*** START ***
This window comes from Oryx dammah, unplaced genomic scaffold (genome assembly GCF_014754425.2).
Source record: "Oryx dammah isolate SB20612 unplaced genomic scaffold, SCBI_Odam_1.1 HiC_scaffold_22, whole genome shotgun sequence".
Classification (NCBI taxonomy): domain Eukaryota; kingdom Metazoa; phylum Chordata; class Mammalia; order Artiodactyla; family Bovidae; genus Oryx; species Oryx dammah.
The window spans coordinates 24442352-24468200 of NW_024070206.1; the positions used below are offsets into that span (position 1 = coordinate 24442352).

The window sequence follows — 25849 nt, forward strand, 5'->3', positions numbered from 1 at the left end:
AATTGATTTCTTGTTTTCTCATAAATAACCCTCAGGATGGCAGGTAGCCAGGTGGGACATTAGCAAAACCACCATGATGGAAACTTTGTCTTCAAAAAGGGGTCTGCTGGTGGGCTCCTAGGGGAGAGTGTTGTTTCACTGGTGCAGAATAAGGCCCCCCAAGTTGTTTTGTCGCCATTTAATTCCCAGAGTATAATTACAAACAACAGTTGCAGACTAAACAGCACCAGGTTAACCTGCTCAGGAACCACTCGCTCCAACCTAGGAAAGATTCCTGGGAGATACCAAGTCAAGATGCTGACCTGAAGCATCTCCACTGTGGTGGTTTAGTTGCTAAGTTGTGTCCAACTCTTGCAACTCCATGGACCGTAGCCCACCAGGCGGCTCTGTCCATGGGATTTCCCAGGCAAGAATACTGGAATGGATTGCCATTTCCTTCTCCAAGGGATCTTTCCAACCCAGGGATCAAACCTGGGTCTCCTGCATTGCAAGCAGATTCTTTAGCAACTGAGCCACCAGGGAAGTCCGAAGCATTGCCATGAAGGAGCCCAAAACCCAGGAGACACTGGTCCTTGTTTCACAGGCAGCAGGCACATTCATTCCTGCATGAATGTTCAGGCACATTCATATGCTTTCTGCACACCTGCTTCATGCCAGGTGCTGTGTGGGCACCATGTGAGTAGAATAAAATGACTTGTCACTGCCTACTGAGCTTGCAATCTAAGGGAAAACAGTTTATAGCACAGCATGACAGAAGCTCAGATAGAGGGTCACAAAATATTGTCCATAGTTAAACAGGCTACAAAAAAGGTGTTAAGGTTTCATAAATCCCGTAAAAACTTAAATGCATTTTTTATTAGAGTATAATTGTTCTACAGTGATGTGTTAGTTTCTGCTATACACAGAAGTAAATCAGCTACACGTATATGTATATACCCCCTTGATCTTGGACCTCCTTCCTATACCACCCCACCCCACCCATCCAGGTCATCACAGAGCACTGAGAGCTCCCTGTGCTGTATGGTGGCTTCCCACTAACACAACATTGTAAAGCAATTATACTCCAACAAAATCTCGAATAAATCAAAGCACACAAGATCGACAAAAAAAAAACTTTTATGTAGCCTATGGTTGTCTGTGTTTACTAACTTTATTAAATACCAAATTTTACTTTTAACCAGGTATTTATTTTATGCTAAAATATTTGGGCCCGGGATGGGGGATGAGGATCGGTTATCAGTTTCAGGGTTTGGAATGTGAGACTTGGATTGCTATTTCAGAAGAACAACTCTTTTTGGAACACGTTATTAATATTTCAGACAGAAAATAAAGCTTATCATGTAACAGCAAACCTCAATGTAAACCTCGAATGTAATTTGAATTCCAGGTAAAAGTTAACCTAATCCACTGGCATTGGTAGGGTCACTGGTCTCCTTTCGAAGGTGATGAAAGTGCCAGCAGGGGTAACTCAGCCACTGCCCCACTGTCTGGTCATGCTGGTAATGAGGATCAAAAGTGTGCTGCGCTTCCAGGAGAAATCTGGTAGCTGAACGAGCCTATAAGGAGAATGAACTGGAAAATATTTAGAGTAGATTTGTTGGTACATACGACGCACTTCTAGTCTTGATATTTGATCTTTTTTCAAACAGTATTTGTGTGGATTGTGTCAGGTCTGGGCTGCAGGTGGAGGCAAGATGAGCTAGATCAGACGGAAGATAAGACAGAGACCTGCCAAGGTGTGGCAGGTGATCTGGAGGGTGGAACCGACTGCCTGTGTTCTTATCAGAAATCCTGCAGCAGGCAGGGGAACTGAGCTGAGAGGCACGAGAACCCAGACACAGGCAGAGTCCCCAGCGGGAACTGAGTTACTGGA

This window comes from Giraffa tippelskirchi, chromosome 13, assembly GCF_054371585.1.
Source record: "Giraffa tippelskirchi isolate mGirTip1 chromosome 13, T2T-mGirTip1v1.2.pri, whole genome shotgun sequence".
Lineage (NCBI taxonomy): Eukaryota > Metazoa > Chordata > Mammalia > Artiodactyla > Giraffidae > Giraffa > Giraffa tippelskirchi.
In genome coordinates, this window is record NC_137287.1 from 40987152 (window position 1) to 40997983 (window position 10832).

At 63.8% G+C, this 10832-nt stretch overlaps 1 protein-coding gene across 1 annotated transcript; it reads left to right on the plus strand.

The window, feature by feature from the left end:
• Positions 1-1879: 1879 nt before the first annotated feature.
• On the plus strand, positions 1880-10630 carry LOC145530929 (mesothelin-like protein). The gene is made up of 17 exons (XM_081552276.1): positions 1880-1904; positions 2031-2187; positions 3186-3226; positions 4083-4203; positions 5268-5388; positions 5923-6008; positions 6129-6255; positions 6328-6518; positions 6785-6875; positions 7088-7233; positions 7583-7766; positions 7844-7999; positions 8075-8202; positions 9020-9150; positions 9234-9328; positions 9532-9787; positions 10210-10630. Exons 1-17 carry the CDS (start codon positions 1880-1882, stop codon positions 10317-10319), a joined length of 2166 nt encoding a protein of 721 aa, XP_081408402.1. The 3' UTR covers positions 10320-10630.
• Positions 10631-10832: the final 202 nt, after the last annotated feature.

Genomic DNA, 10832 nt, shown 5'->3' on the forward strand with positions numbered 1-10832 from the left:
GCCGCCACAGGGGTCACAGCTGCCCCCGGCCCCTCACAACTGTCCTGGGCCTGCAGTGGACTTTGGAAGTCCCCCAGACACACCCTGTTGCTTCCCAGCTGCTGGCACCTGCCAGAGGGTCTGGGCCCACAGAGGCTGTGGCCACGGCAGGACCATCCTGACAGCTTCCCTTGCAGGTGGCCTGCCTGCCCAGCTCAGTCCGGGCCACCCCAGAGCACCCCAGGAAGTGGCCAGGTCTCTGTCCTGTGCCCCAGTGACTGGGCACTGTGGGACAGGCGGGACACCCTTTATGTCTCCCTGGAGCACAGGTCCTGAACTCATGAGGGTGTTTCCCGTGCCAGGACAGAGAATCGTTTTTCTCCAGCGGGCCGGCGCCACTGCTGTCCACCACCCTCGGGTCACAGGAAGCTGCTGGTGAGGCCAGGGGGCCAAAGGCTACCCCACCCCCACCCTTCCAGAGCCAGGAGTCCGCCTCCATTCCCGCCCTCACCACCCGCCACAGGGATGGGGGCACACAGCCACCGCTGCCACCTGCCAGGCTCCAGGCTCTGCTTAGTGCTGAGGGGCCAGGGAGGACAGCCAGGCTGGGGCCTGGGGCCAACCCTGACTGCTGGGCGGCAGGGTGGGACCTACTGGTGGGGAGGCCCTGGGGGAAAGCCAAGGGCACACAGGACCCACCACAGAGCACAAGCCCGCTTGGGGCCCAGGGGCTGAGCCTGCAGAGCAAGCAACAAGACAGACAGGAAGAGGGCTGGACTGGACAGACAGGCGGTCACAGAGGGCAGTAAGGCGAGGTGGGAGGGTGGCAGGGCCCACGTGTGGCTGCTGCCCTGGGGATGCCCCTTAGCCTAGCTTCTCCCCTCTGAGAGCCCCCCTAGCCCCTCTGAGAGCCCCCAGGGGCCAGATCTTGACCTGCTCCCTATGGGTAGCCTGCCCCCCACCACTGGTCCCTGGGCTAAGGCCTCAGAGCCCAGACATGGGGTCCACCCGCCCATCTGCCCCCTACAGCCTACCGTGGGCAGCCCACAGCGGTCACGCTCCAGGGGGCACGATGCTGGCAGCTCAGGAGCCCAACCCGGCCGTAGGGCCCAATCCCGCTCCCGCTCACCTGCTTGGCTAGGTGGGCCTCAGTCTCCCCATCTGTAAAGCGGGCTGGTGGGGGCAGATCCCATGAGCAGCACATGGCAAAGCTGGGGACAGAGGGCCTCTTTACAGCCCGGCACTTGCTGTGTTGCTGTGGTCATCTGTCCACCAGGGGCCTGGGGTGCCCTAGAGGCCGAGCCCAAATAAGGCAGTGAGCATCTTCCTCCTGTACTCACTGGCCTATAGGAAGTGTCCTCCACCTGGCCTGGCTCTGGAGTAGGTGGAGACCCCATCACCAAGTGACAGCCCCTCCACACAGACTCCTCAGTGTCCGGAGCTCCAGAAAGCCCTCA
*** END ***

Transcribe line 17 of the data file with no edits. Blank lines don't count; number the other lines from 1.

GCCGCCACAGGGGTCACAGCTGCCCCCGGCCCCTCACAACTGTCCTGGGCCTGCAGTGGACTTTGGAAGTCCCCCAGACACACCCTGTTGCTTCCCAGCTGCTGGCACCTGCCAGAGGGTCTGGGCCCACAGAGGCTGTGGCCACGGCAGGACCATCCTGACAGCTTCCCTTGCAGGTGGCCTGCCTGCCCAGCTCAGTCCGGGCCACCCCAGAGCACCCCAGGAAGTGGCCAGGTCTCTGTCCTGTGCCCCAGTGACTGGGCACTGTGGGACAGGCGGGACACCCTTTATGTCTCCCTGGAGCACAGGTCCTGAACTCATGAGGGTGTTTCCCGTGCCAGGACAGAGAATCGTTTTTCTCCAGCGGGCCGGCGCCACTGCTGTCCACCACCCTCGGGTCACAGGAAGCTGCTGGTGAGGCCAGGGGGCCAAAGGCTACCCCACCCCCACCCTTCCAGAGCCAGGAGTCCGCCTCCATTCCCGCCCTCACCACCCGCCACAGGGATGGGGGCACACAGCCACCGCTGCCACCTGCCAGGCTCCAGGCTCTGCTTAGTGCTGAGGGGCCAGGGAGGACAGCCAGGCTGGGGCCTGGGGCCAACCCTGACTGCTGGGCGGCAGGGTGGGACCTACTGGTGGGGAGGCCCTGGGGGAAAGCCAAGGGCACACAGGACCCACCACAGAGCACAAGCCCGCTTGGGGCCCAGGGGCTGAGCCTGCAGAGCAAGCAACAAGACAGACAGGAAGAGGGCTGGACTGGACAGACAGGCGGTCACAGAGGGCAGTAAGGCGAGGTGGGAGGGTGGCAGGGCCCACGTGTGGCTGCTGCCCTGGGGATGCCCCTTAGCCTAGCTTCTCCCCTCTGAGAGCCCCCCTAGCCCCTCTGAGAGCCCCCAGGGGCCAGATCTTGACCTGCTCCCTATGGGTAGCCTGCCCCCCACCACTGGTCCCTGGGCTAAGGCCTCAGAGCCCAGACATGGGGTCCACCCGCCCATCTGCCCCCTACAGCCTACCGTGGGCAGCCCACAGCGGTCACGCTCCAGGGGGCACGATGCTGGCAGCTCAGGAGCCCAACCCGGCCGTAGGGCCCAATCCCGCTCCCGCTCACCTGCTTGGCTAGGTGGGCCTCAGTCTCCCCATCTGTAAAGCGGGCTGGTGGGGGCAGATCCCATGAGCAGCACATGGCAAAGCTGGGGACAGAGGGCCTCTTTACAGCCCGGCACTTGCTGTGTTGCTGTGGTCATCTGTCCACCAGGGGCCTGGGGTGCCCTAGAGGCCGAGCCCAAATAAGGCAGTGAGCATCTTCCTCCTGTACTCACTGGCCTATAGGAAGTGTCCTCCACCTGGCCTGGCTCTGGAGTAGGTGGAGACCCCATCACCAAGTGACAGCCCCTCCACACAGACTCCTCAGTGTCCGGAGCTCCAGAAAGCCCTCA